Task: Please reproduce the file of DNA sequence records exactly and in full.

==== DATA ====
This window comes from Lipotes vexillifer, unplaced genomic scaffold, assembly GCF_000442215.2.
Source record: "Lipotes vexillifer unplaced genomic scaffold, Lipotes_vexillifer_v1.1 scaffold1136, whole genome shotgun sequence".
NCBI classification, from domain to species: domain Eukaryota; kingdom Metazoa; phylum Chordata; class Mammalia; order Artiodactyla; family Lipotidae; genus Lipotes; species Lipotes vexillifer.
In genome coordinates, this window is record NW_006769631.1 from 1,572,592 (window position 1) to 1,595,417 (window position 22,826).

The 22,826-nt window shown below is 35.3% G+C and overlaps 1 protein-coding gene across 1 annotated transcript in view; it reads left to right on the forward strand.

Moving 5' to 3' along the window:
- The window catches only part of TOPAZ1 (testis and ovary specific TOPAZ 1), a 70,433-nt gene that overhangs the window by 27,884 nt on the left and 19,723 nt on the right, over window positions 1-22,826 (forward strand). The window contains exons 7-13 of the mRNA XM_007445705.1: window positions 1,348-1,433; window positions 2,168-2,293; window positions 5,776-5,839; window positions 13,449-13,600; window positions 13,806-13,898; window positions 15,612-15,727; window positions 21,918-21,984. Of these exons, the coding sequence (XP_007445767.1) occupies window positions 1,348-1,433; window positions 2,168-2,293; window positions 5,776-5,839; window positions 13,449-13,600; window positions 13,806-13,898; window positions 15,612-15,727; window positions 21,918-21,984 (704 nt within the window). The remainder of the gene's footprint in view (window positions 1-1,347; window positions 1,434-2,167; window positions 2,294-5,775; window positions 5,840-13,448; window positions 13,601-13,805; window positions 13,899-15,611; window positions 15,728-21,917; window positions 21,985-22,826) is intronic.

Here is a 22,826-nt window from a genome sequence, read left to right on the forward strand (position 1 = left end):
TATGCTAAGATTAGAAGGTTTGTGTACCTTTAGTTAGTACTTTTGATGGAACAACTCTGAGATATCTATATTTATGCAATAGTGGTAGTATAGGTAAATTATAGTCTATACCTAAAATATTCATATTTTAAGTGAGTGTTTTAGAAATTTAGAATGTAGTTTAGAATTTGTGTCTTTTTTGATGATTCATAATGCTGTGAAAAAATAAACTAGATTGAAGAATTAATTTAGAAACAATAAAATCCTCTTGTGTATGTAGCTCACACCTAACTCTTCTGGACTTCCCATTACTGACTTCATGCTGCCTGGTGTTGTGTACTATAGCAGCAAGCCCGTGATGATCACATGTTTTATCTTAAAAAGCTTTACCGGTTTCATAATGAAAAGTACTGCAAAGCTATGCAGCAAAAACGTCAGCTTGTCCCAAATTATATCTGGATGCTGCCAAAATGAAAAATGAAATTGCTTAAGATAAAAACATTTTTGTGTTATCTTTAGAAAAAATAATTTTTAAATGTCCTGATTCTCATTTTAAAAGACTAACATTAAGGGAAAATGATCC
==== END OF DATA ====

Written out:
This window comes from Lipotes vexillifer, unplaced genomic scaffold, assembly GCF_000442215.2.
Source record: "Lipotes vexillifer unplaced genomic scaffold, Lipotes_vexillifer_v1.1 scaffold1136, whole genome shotgun sequence".
NCBI classification, from domain to species: domain Eukaryota; kingdom Metazoa; phylum Chordata; class Mammalia; order Artiodactyla; family Lipotidae; genus Lipotes; species Lipotes vexillifer.
In genome coordinates, this window is record NW_006769631.1 from 1,572,592 (window position 1) to 1,595,417 (window position 22,826).

The 22,826-nt window shown below is 35.3% G+C and overlaps 1 protein-coding gene across 1 annotated transcript in view; it reads left to right on the forward strand.

Moving 5' to 3' along the window:
- The window catches only part of TOPAZ1 (testis and ovary specific TOPAZ 1), a 70,433-nt gene that overhangs the window by 27,884 nt on the left and 19,723 nt on the right, over window positions 1-22,826 (forward strand). The window contains exons 7-13 of the mRNA XM_007445705.1: window positions 1,348-1,433; window positions 2,168-2,293; window positions 5,776-5,839; window positions 13,449-13,600; window positions 13,806-13,898; window positions 15,612-15,727; window positions 21,918-21,984. Of these exons, the coding sequence (XP_007445767.1) occupies window positions 1,348-1,433; window positions 2,168-2,293; window positions 5,776-5,839; window positions 13,449-13,600; window positions 13,806-13,898; window positions 15,612-15,727; window positions 21,918-21,984 (704 nt within the window). The remainder of the gene's footprint in view (window positions 1-1,347; window positions 1,434-2,167; window positions 2,294-5,775; window positions 5,840-13,448; window positions 13,601-13,805; window positions 13,899-15,611; window positions 15,728-21,917; window positions 21,985-22,826) is intronic.

Here is a 22,826-nt window from a genome sequence, read left to right on the forward strand (position 1 = left end):
TATGCTAAGATTAGAAGGTTTGTGTACCTTTAGTTAGTACTTTTGATGGAACAACTCTGAGATATCTATATTTATGCAATAGTGGTAGTATAGGTAAATTATAGTCTATACCTAAAATATTCATATTTTAAGTGAGTGTTTTAGAAATTTAGAATGTAGTTTAGAATTTGTGTCTTTTTTGATGATTCATAATGCTGTGAAAAAATAAACTAGATTGAAGAATTAATTTAGAAACAATAAAATCCTCTTGTGTATGTAGCTCACACCTAACTCTTCTGGACTTCCCATTACTGACTTCATGCTGCCTGGTGTTGTGTACTATAGCAGCAAGCCCGTGATGATCACATGTTTTATCTTAAAAAGCTTTACCGGTTTCATAATGAAAAGTACTGCAAAGCTATGCAGCAAAAACGTCAGCTTGTCCCAAATTATATCTGGATGCTGCCAAAATGAAAAATGAAATTGCTTAAGATAAAAACATTTTTGTGTTATCTTTAGAAAAAATAATTTTTAAATGTCCTGATTCTCATTTTAAAAGACTAACATTAAGGGAAAATGATCC